Evenflo's new car seat is designed to help remember the baby in the car. Here's how it works.

Some people think it could never happen to them. Others beg to differ.

Each summer, we hear more stories about babies accidentally left behind in cars.

Under the cruel heat of the summer sun, cars are like ovens.

This man demonstrated it by sitting in a parked car in the sun for 30 minutes with all four windows generously cracked.


GIF from Pet Health Network.

Last year, 31 children died from being left unattended in hot cars.

It's heartbreaking, and it's terrifying for loving parents who see how it could happen when sleep-deprived and functioning on "autopilot."

The Internet has responded with all kinds of hacks to try to save children's lives.

But if you're looking for a more advanced solution, you're in luck. There are new technologies meant to ensure a parent never forgets their child in the backseat.

Intel has a new Bluetooth product called Smart Clip that is compatible with any car seat and works with your smartphone to remind you of your precious cargo.

GIF from CNET.

The app gives you information like temperature of the car and whether it's moving, but the best feature is that when your smartphone gets a certain distance away from the clip on the carseat, you get a pop-up message and audible tone that repeats every 20 seconds until you have retrieved your child and unclipped the product. It is scheduled to be available in late 2015.

But if you need peace of mind right now, Evenflo has just released a new carseat called SensorSafe. Similarly to the plug-in device that car insurance companies use to offer a safe driving discount to customers, a small piece of hardware gets plugged into the car's onboard diagnostic system, and it communicates with the car seat. If the car seat sensor detects weight after the ignition is turned off, a musical beep sounds to alert you immediately before you exit the car.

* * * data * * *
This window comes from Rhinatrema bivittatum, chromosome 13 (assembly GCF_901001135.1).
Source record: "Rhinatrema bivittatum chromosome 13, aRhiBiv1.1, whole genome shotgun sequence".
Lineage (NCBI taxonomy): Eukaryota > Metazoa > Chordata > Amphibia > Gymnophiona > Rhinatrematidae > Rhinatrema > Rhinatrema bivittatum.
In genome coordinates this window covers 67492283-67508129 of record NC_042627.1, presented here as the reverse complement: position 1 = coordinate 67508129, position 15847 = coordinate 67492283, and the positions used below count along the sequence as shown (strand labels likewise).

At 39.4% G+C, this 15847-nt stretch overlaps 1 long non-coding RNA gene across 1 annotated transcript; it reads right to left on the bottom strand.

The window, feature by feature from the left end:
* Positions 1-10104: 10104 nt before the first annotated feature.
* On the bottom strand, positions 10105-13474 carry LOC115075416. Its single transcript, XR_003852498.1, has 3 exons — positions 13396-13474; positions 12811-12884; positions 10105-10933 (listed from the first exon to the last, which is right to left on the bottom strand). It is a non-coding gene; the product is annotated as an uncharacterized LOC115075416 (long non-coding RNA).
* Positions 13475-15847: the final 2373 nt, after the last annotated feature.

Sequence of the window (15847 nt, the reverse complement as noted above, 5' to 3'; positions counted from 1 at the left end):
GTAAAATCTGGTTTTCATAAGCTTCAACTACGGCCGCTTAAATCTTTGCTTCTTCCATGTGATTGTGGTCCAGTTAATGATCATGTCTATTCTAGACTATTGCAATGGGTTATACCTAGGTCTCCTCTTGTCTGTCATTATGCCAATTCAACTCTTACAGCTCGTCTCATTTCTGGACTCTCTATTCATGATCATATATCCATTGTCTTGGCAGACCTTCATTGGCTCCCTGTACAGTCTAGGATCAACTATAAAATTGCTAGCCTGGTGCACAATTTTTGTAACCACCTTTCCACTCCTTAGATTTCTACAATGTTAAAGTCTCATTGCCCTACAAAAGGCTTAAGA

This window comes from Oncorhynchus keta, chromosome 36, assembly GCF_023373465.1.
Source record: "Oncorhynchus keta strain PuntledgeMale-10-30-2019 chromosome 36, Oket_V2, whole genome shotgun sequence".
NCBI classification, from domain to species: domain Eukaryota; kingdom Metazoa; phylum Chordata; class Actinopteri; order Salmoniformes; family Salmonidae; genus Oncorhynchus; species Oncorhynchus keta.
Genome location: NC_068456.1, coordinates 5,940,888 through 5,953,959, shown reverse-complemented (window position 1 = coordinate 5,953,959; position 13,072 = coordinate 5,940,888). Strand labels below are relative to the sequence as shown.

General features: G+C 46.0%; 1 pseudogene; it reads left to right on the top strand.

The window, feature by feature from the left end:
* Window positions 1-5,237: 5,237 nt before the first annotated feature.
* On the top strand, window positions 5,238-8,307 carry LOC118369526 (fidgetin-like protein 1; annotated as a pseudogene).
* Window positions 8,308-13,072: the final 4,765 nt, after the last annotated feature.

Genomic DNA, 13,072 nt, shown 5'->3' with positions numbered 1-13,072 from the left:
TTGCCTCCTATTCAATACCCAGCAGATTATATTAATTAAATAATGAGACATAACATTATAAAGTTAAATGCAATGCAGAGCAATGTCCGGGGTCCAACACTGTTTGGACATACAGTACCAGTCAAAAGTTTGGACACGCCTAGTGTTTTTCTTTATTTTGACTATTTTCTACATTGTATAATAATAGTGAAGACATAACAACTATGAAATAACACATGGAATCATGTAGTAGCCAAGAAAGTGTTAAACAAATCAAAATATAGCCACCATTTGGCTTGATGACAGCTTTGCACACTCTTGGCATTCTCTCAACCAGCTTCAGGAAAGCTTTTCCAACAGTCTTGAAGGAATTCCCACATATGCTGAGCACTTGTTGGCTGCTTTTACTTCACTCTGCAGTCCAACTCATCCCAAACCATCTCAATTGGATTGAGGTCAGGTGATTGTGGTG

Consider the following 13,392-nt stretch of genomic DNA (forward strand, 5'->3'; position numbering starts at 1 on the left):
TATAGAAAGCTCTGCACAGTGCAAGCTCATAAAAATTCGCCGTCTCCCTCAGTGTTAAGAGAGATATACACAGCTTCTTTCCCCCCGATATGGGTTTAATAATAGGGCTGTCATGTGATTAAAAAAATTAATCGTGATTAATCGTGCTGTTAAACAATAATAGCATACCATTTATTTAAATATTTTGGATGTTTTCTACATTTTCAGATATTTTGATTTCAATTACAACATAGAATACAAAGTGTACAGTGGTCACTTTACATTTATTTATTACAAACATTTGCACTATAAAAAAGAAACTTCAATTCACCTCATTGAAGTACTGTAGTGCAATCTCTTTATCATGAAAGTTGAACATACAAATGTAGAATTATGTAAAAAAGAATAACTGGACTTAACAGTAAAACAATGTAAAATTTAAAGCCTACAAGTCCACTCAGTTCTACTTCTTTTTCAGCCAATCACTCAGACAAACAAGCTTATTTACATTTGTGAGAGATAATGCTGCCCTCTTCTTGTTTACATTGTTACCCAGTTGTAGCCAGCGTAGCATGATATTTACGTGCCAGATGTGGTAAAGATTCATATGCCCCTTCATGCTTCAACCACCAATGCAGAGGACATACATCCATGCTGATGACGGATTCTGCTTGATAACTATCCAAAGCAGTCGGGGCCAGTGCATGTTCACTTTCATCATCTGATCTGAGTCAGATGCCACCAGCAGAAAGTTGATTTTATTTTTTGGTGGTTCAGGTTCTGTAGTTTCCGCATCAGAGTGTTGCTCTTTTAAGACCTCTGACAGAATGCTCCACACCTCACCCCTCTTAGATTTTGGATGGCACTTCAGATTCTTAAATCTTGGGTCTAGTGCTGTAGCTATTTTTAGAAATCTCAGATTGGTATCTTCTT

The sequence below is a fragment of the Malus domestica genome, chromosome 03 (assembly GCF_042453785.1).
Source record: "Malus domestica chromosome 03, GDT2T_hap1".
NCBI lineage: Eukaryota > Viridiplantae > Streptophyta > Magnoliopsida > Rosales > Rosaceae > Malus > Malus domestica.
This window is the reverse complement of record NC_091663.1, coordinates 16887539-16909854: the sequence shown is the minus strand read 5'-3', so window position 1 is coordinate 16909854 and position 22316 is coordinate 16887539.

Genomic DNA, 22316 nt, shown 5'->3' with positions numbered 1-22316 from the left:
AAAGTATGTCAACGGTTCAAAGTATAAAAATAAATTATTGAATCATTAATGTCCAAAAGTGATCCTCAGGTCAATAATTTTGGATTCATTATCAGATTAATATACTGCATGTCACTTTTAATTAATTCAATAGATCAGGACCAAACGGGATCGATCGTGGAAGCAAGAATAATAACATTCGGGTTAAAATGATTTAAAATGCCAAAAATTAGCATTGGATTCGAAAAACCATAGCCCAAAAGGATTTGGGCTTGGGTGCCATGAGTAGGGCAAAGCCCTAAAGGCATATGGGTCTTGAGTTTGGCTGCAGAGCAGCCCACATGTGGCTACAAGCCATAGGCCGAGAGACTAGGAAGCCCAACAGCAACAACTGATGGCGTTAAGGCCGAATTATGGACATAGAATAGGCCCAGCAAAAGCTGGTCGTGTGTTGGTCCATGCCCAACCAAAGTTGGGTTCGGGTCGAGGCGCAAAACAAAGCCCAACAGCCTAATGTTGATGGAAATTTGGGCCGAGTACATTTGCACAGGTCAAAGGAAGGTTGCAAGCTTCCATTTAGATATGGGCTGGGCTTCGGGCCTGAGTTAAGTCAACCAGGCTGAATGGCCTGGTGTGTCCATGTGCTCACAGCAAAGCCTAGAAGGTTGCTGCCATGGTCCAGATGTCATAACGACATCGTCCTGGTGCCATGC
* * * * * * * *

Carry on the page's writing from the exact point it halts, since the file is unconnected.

You could hope and believe it would never happen to you. Or you can take proactive steps (product-wise or homemade hacks) to decide now and every day that it won't.

Heroes
via James Anderson

Two years ago, a tweet featuring the invoice for a fixed boiler went viral because the customer, a 91-year-old woman with leukemia, received the services for free.

"No charge for this lady under any circumstances," the invoice read. "We will be available 24 hours to help her and keep her as comfortable as possible."

The repair was done by James Anderson, 52, a father-of-five from Burnley, England. "James is an absolute star, it was overwhelming to see that it cost nothing," the woman's daughter told CNN.

Keep Reading Show less
Heroes

I live in a family with various food intolerances. Thankfully, none of them are super serious, but we are familiar with the challenges of finding alternatives to certain foods, constantly checking labels, and asking restaurants about their ingredients.

In our family, if someone accidentally eats something they shouldn't, it's mainly a bit of inconvenient discomfort. For those with truly life-threatening food allergies, the stakes are much higher.

I can't imagine the ongoing stress of deadly allergy, especially for parents trying to keep their little ones safe.

Keep Reading Show less
LUSH

Handmade cosmetics company Lush is putting its money where its mouth is and taking a bold step for climate change action.

On September 20 in the U.S. and September 27 in Canada, Lush will shut the doors of its 250 shops, e-commerce sites, manufacturing facilities, and headquarters for a day, in solidarity with the Global Climate Strike taking place around the world. Lush is encouraging its 5000+ employees "to join this critical movement and take a stand until global leaders are forced to face the climate crisis and enact change."

Keep Reading Show less
Planet
Photo by Annie Bolin on Unsplash

Recent tragic mass shootings in El Paso and Dayton have sparked a lot of conversation and action on the state level over the issue of gun control. But none may be as encouraging as the most recent one, in which 145 CEOs signed a letter urging the U.S. Senate to take action at their level.

Keep Reading Show less
popular